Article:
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Swedes Dominate 2007 Vasaloppet

FIS Marathon Cup

Sat, Mar  10, 2007 - By FIS

This year's FIS Marathon Cup has been absolutely dominated by Swedish racers, who have won all but one of the competitions so far this season.

On home turf at the 2007 Vasaloppet, Oskar Svaerd outperformed fellow Swede Jerry Ahrlin on the final straight to win by two seconds on Sunday. Svaerd also won the world’s oldest, longest (90 km) and biggest classic-technique ski race in 2003 and ’05 while Ahrlin also came 2nd last year by two seconds and will wear the red leader's jersey into the final stage, being certain to win this year's overall FIS Marathon Cup title.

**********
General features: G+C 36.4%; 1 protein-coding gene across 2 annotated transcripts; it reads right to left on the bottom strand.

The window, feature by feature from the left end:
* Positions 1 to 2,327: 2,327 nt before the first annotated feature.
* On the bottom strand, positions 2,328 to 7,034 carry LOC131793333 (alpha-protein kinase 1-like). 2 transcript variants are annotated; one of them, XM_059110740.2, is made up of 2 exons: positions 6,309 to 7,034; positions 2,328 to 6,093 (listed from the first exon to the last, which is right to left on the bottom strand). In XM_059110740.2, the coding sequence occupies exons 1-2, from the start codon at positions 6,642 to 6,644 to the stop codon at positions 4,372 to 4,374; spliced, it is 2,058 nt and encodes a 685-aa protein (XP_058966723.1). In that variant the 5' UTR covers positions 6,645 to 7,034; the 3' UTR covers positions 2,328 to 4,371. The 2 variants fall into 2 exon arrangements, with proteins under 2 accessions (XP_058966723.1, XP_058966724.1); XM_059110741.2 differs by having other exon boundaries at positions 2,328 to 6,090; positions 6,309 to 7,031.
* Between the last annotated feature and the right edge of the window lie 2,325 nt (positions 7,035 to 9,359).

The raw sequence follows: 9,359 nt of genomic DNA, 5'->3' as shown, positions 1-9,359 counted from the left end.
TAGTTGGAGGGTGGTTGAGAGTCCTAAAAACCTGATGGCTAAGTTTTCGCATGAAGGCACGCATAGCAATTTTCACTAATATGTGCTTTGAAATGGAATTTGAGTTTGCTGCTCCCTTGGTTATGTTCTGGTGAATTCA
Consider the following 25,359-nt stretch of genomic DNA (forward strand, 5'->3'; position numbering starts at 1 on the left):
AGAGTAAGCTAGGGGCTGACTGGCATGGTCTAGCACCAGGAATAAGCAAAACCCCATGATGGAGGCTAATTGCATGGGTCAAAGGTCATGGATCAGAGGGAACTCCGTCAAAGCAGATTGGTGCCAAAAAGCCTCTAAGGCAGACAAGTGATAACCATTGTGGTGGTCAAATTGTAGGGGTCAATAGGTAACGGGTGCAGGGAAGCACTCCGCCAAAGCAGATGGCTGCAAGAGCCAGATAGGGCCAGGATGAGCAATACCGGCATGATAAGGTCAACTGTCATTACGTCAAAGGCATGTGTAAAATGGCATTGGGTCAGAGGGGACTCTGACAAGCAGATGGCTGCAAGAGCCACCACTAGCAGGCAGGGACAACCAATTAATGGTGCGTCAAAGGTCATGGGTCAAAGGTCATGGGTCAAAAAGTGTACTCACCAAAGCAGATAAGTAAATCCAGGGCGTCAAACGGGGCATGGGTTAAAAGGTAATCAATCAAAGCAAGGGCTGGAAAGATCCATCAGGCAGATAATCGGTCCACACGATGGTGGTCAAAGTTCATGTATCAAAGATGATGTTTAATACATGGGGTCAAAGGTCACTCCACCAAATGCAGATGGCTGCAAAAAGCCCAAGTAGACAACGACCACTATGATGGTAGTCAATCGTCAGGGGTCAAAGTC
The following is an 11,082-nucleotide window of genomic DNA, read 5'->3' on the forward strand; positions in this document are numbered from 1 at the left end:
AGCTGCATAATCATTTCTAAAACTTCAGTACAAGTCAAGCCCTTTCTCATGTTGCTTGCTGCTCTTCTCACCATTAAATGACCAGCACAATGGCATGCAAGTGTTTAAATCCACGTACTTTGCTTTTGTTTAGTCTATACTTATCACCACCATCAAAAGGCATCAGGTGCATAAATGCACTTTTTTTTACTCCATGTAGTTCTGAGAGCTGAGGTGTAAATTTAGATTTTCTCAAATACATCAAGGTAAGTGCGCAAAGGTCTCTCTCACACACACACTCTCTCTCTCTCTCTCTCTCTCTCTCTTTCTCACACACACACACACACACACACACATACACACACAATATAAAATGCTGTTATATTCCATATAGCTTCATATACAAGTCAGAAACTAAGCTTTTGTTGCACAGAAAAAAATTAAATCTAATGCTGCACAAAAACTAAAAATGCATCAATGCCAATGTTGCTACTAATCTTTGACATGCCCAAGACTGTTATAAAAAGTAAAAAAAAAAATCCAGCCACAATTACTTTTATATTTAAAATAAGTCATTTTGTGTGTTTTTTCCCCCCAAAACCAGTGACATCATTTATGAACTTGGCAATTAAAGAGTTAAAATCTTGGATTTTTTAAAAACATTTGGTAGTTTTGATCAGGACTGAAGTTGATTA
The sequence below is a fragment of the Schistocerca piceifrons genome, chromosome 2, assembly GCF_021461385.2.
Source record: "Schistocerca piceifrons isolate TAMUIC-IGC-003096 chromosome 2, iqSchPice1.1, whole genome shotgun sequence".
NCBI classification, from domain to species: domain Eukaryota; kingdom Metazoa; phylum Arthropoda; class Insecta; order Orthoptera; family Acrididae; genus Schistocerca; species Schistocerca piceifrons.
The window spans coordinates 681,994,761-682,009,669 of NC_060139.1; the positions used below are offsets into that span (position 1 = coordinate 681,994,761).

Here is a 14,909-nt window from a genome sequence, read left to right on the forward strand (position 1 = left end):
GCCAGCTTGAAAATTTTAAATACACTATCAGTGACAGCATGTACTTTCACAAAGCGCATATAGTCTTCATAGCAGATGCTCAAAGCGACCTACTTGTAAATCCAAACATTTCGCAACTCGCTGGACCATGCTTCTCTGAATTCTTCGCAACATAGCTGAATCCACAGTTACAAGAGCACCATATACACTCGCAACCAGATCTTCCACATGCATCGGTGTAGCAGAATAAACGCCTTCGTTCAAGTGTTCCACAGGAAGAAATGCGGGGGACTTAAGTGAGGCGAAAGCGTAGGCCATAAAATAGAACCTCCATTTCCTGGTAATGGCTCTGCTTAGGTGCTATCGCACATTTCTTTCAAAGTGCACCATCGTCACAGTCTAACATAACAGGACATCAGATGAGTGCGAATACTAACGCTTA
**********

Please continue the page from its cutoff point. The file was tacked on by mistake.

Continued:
Elin Ek of Sweden won the ladies’ race, the third marathon victory of the season for Ek. She will fight with Jenny Hansson and Lara Peyrot for the overall title at next weekend's finale at Switzerland's Engadin Skimarathon, where 11,000 competitors will participate.

Some 15,000 skiers started in the 83rd edition of Vasaloppet at Salen. For many of them, it would take more than 10 hours to finish the gruelling race. The course is based on a historic incident from nearly 500 years ago. In 1522, Gustav Vasa attempted to gather peasants for a revolt against the occupying Danes. Vasa fled when he got no support. The people of Mora then changed their minds and sent their two best skiers to bring Vasa back. They found him near the Norwegian border in Salen. He returned to lead the Swedes to independence, and was later proclaimed King Gustav Vasa. The Vasaloppet follows the same course from Salen to Mora.